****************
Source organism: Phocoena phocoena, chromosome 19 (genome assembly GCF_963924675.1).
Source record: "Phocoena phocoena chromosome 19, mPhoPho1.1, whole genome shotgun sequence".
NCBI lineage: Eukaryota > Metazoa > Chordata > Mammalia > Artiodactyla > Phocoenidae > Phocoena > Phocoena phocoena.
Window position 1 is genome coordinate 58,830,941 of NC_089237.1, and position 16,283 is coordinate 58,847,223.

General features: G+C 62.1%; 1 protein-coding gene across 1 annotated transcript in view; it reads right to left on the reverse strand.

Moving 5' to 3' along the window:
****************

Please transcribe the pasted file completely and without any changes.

Source organism: Phocoena phocoena, chromosome 19 (genome assembly GCF_963924675.1).
Source record: "Phocoena phocoena chromosome 19, mPhoPho1.1, whole genome shotgun sequence".
NCBI lineage: Eukaryota > Metazoa > Chordata > Mammalia > Artiodactyla > Phocoenidae > Phocoena > Phocoena phocoena.
Window position 1 is genome coordinate 58,830,941 of NC_089237.1, and position 16,283 is coordinate 58,847,223.

General features: G+C 62.1%; 1 protein-coding gene across 1 annotated transcript in view; it reads right to left on the reverse strand.

Moving 5' to 3' along the window: